The Nrf2 transcription factor belongs to the Cap'n'collar family, named after the founding member of this group, the product of the Drosophila Cap'n'collar gene. The encoded protein, Cap'n'collar, abbreviated Cnc, offers a convenient and accessible model to study the structure, function, and biology of Nrf2 transcription factors at the organismic, tissular, cellular, and molecular levels, using the powerful genetic, genomic, and biochemical tools available in Drosophila. In this review we provide an account of the original identification of Cnc as a regulator of embryonic development. We then describe the discovery of Nrf2-like functions of Cnc and its role in acute stress signaling and aging. The establishment of Drosophila as a model organism in which the mechanisms and functions of Nrf2 signaling can be studied has led to several discoveries: the regulation of stem cell activity by an Nrf2-mediated redox mechanism, the interaction of Nrf2 with p62 and Myc in the control of tissue growth and the unfolded protein response, and more. Several of these more recent lines of investigation are highlighted. Model organisms such as the fly and the worm remain powerful experimental platforms that can help to unravel the many remaining puzzles regarding the role of Nrf2 and its relatives in controlling the physiology and maintaining the health of multicellular organisms.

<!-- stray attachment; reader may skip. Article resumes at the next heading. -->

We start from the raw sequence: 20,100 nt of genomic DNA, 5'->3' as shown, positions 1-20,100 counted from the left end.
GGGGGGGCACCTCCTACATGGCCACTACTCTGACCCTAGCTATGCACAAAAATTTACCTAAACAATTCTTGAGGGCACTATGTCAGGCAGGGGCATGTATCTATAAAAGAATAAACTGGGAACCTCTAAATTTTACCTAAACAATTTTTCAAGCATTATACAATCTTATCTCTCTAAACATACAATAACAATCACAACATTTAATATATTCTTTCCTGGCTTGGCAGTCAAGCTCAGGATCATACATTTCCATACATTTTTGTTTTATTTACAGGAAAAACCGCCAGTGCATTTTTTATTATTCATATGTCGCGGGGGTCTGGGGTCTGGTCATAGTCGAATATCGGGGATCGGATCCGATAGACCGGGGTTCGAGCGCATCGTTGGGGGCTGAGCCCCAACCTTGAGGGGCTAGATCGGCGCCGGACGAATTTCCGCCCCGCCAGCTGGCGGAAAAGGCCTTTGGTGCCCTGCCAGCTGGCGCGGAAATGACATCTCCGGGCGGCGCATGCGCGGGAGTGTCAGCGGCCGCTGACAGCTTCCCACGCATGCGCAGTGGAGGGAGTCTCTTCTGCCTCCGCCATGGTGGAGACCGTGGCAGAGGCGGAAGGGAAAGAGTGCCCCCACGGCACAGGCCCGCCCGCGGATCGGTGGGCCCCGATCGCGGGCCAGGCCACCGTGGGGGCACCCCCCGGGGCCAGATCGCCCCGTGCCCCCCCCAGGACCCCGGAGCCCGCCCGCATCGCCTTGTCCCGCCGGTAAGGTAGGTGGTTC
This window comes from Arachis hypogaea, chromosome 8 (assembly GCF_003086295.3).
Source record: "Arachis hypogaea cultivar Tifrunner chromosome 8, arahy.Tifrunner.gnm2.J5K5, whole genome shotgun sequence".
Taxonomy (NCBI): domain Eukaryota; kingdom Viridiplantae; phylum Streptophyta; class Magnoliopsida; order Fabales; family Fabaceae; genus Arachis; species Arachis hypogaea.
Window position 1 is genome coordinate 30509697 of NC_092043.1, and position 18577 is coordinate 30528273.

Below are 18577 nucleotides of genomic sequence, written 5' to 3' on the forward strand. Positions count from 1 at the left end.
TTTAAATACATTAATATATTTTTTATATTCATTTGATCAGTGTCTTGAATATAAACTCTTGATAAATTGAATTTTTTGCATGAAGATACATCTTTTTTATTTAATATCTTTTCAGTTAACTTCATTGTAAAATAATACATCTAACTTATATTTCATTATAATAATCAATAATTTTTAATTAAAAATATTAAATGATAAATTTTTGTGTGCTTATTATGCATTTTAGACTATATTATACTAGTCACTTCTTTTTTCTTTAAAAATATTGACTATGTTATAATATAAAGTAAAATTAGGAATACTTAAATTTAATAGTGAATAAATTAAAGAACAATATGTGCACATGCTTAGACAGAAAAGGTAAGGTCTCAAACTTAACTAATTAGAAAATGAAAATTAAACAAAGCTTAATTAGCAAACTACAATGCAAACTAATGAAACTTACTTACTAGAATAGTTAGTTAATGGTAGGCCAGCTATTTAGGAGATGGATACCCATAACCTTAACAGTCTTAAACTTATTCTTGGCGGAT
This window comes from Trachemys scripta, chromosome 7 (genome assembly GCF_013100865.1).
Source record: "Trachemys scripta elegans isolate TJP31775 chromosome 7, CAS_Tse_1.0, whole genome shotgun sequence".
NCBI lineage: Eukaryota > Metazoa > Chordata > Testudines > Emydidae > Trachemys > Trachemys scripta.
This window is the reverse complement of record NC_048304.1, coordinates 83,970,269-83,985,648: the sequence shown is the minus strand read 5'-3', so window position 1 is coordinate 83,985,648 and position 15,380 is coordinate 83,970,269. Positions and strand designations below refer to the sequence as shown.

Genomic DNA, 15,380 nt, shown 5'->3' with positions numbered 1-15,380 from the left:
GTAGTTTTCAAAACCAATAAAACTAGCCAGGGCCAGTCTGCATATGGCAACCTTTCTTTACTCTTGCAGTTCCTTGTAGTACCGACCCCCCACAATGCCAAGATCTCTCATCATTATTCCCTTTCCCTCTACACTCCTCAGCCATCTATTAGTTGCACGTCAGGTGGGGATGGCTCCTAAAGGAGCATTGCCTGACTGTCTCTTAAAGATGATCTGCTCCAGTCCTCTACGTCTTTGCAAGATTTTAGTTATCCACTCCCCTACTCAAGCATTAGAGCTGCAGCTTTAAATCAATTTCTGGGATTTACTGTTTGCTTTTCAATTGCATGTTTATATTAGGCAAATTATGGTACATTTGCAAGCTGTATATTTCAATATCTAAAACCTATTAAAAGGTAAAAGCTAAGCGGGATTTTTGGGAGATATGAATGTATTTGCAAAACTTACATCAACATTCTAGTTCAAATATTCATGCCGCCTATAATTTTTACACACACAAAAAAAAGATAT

Keywords: Aging; Drosophila; Free radicals; Keap1; Maf-S; Nrf2; Oxidative stress.
Copyright © 2015. Published by Elsevier Inc.